Long reads

Why Fintech Innovation will Power Banking’s Next Decade

Marco Mottadelli

Marco Mottadelli

Head of Global Brokerage, Fineco Bank

Across a number of industries, the impact of the global pandemic can be summed up at its very core as being one of an accelerating agent. While the virus did not reverse or even necessarily altered the course of growth of certain industries, it rather moved innovation forward. Some technology companies suggested they saw four years of consumer behaviour change in just a quarter.

The change was rapid, unexpected and sometimes disruptive from companies and consumers alike. But it also represents a further increase in a pace of change that was already gathering pace in the last decade. Nowhere is this more true than the state of the British banking and financial investment industry. While decades may have passed with little to no changes in the core consumer experience at branches, that’s no longer the case. The majority of the British public is now accessing their banking services online.

As the company behind the first traditional banking institution to offer a digital-only offering, we at Fineco feel in a particularly useful place to offer a view about the next phase of development. We see three fundamental shifts that should drive how banks evolve over the next decade: integrated offerings, tailored data and adaptive solutions. Let’s examine what each of these mean in more depth.

Integrated offerings

The British public has traditionally relied on a series of specialty providers for their financial offerings. Current and savings accounts were handled through large high street banks and building societies, while investing came through other institutions such as insurance companies and unit trust providers. Stockbrokers and later online companies had the lion’s share of trading volume. All of this means that the average person might have as many six or eight financial relationships. The arrival of so-called neo-banks saw customers add yet another account.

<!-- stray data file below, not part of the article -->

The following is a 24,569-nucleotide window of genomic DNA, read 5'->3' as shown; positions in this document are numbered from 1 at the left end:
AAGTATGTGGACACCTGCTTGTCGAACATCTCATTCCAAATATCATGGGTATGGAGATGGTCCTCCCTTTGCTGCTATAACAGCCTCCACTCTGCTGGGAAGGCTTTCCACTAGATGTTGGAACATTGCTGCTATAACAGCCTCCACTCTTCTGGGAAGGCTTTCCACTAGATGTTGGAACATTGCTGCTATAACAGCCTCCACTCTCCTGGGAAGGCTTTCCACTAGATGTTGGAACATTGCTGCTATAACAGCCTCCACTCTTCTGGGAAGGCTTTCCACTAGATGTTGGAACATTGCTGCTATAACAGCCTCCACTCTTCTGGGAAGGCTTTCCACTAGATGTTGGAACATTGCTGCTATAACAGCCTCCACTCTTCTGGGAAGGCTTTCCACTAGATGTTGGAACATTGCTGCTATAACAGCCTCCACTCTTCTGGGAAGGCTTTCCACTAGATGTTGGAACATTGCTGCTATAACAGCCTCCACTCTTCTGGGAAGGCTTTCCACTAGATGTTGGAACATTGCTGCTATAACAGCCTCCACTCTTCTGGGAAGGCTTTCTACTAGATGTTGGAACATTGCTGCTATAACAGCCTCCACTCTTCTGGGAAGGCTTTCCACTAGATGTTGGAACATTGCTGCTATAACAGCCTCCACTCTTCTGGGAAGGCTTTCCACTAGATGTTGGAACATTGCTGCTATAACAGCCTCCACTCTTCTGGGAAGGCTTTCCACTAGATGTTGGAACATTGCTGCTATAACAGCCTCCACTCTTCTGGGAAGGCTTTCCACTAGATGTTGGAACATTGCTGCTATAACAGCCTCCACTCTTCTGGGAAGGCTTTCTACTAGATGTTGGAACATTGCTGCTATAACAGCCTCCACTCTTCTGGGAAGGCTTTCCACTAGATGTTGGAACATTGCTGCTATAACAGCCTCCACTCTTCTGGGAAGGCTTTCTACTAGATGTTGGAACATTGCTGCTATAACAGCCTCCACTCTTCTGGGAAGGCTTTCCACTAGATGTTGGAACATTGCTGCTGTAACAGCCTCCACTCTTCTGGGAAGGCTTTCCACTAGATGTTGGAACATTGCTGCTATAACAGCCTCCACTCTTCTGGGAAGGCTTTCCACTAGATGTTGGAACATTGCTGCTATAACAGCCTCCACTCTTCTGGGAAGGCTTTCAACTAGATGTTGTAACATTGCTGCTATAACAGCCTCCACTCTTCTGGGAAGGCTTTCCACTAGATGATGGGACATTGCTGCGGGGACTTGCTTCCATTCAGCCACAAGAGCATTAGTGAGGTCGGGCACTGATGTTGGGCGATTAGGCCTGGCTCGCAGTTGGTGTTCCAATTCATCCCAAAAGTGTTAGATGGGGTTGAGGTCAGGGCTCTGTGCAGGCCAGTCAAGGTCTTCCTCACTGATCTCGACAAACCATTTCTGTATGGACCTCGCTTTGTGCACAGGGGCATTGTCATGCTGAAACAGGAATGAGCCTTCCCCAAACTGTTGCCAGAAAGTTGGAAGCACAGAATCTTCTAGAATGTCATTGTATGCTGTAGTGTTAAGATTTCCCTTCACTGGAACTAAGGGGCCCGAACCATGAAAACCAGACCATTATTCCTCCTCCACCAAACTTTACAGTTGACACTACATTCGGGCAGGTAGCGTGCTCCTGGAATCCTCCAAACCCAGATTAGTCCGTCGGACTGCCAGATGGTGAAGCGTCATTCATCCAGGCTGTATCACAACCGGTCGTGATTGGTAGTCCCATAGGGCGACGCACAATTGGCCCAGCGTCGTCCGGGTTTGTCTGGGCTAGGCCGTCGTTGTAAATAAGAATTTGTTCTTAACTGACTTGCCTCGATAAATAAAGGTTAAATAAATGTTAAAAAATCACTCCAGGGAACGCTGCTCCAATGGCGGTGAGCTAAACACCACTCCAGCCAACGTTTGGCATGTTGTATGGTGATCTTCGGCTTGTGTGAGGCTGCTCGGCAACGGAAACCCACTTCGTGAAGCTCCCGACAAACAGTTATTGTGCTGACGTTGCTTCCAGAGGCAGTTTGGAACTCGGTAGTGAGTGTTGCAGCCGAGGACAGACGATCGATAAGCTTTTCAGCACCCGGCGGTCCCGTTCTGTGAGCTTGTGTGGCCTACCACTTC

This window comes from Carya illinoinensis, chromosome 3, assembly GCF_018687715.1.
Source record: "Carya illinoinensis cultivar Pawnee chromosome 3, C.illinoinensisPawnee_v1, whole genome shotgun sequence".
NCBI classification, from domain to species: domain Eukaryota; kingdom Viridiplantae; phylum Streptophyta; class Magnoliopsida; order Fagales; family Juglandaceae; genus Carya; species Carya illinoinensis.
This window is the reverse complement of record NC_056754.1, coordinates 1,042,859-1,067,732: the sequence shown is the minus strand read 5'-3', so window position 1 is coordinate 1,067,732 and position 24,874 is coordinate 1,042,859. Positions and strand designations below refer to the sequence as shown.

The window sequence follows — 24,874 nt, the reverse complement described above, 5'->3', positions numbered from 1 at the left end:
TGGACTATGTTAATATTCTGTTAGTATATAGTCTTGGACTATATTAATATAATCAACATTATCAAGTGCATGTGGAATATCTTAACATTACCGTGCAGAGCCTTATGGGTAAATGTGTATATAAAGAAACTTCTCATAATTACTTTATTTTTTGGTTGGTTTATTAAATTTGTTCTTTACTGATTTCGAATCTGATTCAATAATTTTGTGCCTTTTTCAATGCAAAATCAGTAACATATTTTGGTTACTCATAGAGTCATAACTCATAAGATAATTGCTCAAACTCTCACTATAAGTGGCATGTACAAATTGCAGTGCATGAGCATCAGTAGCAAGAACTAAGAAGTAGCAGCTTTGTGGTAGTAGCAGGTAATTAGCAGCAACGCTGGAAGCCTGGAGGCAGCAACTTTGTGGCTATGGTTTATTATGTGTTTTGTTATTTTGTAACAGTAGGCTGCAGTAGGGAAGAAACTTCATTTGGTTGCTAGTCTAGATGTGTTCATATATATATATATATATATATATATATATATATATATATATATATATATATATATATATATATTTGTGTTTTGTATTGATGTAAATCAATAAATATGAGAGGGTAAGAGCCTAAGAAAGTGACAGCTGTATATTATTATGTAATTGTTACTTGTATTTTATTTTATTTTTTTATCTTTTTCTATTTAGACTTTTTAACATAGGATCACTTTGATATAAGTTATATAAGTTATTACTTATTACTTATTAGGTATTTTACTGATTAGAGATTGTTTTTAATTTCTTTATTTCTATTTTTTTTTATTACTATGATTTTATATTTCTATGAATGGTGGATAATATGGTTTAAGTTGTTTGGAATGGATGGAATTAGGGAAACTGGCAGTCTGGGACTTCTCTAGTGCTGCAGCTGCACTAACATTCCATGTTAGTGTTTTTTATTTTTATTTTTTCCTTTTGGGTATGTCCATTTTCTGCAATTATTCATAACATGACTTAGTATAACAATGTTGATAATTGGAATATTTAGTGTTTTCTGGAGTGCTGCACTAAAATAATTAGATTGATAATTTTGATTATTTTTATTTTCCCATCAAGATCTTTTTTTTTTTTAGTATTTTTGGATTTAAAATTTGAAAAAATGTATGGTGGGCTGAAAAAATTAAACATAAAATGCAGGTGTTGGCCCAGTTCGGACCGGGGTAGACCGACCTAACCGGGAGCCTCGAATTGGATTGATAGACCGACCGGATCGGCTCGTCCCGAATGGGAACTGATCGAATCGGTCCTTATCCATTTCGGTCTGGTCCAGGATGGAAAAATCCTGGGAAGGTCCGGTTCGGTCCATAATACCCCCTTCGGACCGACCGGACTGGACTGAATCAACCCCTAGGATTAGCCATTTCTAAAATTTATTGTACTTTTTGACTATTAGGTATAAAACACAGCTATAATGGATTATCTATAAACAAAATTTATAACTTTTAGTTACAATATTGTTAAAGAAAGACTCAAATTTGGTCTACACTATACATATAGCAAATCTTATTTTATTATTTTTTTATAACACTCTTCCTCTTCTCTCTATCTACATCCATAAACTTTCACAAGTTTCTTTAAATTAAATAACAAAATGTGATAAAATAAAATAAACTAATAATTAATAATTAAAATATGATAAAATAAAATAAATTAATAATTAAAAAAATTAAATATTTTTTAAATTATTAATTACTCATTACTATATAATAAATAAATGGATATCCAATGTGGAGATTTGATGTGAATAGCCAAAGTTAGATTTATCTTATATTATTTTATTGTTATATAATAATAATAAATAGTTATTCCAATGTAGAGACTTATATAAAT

Consolidation is inevitable, but will only occur en masse when a single provider is able to offer comprehensive services across investing, trading and payments. These have been more common on the European continent, while the British diversified. It’s ironic as Brexit may see divergence between the British and European banking regulatory regimes, consumer behaviour is moving closer together.

Tailored data

A downstream effect of consolidating financial providers will be better understanding of customer needs. More and more services are moving online, where it is easy to (safety and securely) gather data about consumer needs. Armed with this information, banks can adapt mobile and desktop displays to start to intuit what information to show clients. That may mean information about particular funds for an ISA based on shares activity.

Machine learning and other forms of algorithm-based programs should increasingly allow financial products to feel less like labyrinthine systems that need to be combed through to find a piece of data and more like answering devices, where the solution almost magically appears.

Adaptive solutions

The next step beyond presentation of data is for banks to use this information to create solutions. Better information is increasingly allowing banks to create products tailor made for parts of their clientele. These services should take advantage of expanded mandates of integrated offerings to provide saving, investing products and asset allocation designed around specific life events or goals. The cost of implementation and deployment is plunging, allowing more room for experimentation and quick response to changing market conditions. This has the potential to increase overall satisfaction in the region.

Although we are just a year into the new decade, we are already seeing the outlines of what global banking will look like at its close. While we believe these trends will stretch across borders, British customers are in a favorable position as customers here will be at the vanguard of this development. We already see a large shift into digital products. The willingness of millions of people to sign up for digital banks showed the inherent flexibility and hunger for better results. Those institutions, be they ‘legacy’ or ‘upstart’ that move quickly into this space will set themselves up to better serve customers in the years ahead.

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